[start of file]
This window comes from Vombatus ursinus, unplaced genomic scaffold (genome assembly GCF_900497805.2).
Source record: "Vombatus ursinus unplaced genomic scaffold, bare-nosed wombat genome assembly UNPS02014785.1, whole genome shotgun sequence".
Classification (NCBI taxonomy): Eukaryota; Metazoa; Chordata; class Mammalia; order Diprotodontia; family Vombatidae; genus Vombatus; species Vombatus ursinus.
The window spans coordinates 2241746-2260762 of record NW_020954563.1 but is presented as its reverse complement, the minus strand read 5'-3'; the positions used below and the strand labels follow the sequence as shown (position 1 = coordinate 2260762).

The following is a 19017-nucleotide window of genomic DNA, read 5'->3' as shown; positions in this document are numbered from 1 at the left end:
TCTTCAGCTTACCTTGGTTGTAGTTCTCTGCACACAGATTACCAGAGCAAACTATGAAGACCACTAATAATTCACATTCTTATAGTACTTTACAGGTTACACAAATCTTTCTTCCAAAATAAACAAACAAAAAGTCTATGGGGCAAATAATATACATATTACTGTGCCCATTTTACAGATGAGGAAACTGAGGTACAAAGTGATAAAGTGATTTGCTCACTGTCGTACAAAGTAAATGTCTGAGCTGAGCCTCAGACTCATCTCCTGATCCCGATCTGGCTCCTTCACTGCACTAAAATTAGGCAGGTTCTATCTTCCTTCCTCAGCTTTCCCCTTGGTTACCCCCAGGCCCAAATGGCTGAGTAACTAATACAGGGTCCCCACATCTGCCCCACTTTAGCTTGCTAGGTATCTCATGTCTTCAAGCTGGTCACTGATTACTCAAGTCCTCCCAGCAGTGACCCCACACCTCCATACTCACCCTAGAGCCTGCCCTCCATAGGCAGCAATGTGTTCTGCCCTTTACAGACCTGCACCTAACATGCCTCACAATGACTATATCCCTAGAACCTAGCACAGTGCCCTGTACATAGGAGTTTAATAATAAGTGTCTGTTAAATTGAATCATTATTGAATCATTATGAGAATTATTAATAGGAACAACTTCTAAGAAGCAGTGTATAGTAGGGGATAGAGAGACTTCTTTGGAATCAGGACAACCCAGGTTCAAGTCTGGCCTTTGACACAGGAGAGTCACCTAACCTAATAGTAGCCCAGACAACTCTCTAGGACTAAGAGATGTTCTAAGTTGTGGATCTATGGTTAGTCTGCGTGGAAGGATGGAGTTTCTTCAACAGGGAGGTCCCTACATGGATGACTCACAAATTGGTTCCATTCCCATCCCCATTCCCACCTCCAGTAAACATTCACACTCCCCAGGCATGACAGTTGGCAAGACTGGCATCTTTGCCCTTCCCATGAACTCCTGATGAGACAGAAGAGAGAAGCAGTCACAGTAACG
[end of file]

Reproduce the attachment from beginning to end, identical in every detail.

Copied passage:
This window comes from Vombatus ursinus, unplaced genomic scaffold (genome assembly GCF_900497805.2).
Source record: "Vombatus ursinus unplaced genomic scaffold, bare-nosed wombat genome assembly UNPS02014785.1, whole genome shotgun sequence".
Classification (NCBI taxonomy): Eukaryota; Metazoa; Chordata; class Mammalia; order Diprotodontia; family Vombatidae; genus Vombatus; species Vombatus ursinus.
The window spans coordinates 2241746-2260762 of record NW_020954563.1 but is presented as its reverse complement, the minus strand read 5'-3'; the positions used below and the strand labels follow the sequence as shown (position 1 = coordinate 2260762).

The following is a 19017-nucleotide window of genomic DNA, read 5'->3' as shown; positions in this document are numbered from 1 at the left end:
TCTTCAGCTTACCTTGGTTGTAGTTCTCTGCACACAGATTACCAGAGCAAACTATGAAGACCACTAATAATTCACATTCTTATAGTACTTTACAGGTTACACAAATCTTTCTTCCAAAATAAACAAACAAAAAGTCTATGGGGCAAATAATATACATATTACTGTGCCCATTTTACAGATGAGGAAACTGAGGTACAAAGTGATAAAGTGATTTGCTCACTGTCGTACAAAGTAAATGTCTGAGCTGAGCCTCAGACTCATCTCCTGATCCCGATCTGGCTCCTTCACTGCACTAAAATTAGGCAGGTTCTATCTTCCTTCCTCAGCTTTCCCCTTGGTTACCCCCAGGCCCAAATGGCTGAGTAACTAATACAGGGTCCCCACATCTGCCCCACTTTAGCTTGCTAGGTATCTCATGTCTTCAAGCTGGTCACTGATTACTCAAGTCCTCCCAGCAGTGACCCCACACCTCCATACTCACCCTAGAGCCTGCCCTCCATAGGCAGCAATGTGTTCTGCCCTTTACAGACCTGCACCTAACATGCCTCACAATGACTATATCCCTAGAACCTAGCACAGTGCCCTGTACATAGGAGTTTAATAATAAGTGTCTGTTAAATTGAATCATTATTGAATCATTATGAGAATTATTAATAGGAACAACTTCTAAGAAGCAGTGTATAGTAGGGGATAGAGAGACTTCTTTGGAATCAGGACAACCCAGGTTCAAGTCTGGCCTTTGACACAGGAGAGTCACCTAACCTAATAGTAGCCCAGACAACTCTCTAGGACTAAGAGATGTTCTAAGTTGTGGATCTATGGTTAGTCTGCGTGGAAGGATGGAGTTTCTTCAACAGGGAGGTCCCTACATGGATGACTCACAAATTGGTTCCATTCCCATCCCCATTCCCACCTCCAGTAAACATTCACACTCCCCAGGCATGACAGTTGGCAAGACTGGCATCTTTGCCCTTCCCATGAACTCCTGATGAGACAGAAGAGAGAAGCAGTCACAGTAACG